One of Caissa’s Brightest Stars!
Paperback, 272 pages, 2021 Russell Publishing
Mention the name “Colle,” and many if not most chessplayers think about an
opening that is both easy to play as well as one with dynamic potential.
Rarely is any thought given to the man himself. Plug the word “Colle” into
your favorite search engine, and, if you are lucky, you might find a
reprint of the slim 1936 book by Fred Reinfeld, Colle’s Chess Masterpieces
. Books on the Colle System – of which there are many – will be your main
However, Belgian master Edgard Colle is much more than a name connected to
an opening system. He was one of the most dynamic and active chess players
of the 1920s and early 1930s. Though his international career lasted barely
ten years, Colle played in more than 50 tournaments, as well as a dozen
matches. Moreover, he played exciting and beautiful chess, full of life,
vigor, imagination and creativity. As with such greats as Pillsbury and
Charousek, it was a tragedy for the game that his life was cut short, at
just age 34.
Author Taylor Kingston has examined hundreds of Colle’s games, in an effort
to understand his skills and style, his strengths and weaknesses, and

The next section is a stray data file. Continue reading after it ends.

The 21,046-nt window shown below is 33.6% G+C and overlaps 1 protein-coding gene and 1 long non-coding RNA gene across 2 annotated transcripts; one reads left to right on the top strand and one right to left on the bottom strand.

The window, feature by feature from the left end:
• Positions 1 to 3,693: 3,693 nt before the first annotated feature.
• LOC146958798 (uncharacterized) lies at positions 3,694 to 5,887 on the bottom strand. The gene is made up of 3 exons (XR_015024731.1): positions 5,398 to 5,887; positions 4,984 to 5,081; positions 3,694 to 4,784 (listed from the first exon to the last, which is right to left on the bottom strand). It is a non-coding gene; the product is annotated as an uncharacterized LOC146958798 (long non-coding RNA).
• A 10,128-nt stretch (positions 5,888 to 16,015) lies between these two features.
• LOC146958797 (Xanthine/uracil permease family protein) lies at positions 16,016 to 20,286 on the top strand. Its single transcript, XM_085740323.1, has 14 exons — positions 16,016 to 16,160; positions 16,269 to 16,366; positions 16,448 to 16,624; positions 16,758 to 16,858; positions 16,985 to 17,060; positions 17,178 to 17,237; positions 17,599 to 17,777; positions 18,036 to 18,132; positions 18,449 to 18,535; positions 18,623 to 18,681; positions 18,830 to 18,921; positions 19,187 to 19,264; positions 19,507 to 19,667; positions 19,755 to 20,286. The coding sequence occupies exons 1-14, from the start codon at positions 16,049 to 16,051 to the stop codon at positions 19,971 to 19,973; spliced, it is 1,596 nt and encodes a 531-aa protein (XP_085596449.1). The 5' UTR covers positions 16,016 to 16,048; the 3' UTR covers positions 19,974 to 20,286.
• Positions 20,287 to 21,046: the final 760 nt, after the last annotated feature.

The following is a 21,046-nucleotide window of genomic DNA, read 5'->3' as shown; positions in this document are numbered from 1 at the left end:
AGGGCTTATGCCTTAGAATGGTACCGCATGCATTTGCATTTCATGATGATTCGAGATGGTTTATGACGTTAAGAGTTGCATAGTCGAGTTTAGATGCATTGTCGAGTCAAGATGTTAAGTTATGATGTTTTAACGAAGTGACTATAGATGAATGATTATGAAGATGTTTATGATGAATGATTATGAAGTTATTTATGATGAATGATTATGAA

present an informed, balanced picture of him as a player. Colle emerges as
a courageous, audacious, and tenacious fighter, who transcended the
limitations his frail body imposed, to battle the giants of his day and
topple many of them. 110 of Colle’s best, most interesting, and
representative games have been given deep and exacting computer analysis.
This often revealed important aspects completely overlooked by earlier
annotators, and overturned their analytical verdicts. But the computer’s
iron logic is tempered always with a sympathetic understanding that Colle
played, in the best sense, a very human kind of chess.
Though not intended as a tutorial on the Colle System, the book of course
has many instructive examples of that opening. Additionally, there are
several memorial tributes, biographical information about many of Colle’s
opponents, his known tournament and match record, and all his available
We invite the reader to get acquainted with this wounded but valiant
warrior, whom Hans Kmoch called a “chess master with the body of a doomed
man and the spirit of an immortal hero.” You are invited to explore the
fascinating, fighting chess of one of the great tactical masters.
About the Author:
Taylor Kingston has been a chess enthusiast since his teens. His historical
articles have appeared in many chess journals, including Chess Life, New In
Chess, Inside Chess, and Kingpin. He is the editor of the recently released
Emanuel Lasker: A Reader. In this book, he combines history and analysis in
a new look at one of the early 20th century’s most variable but brightest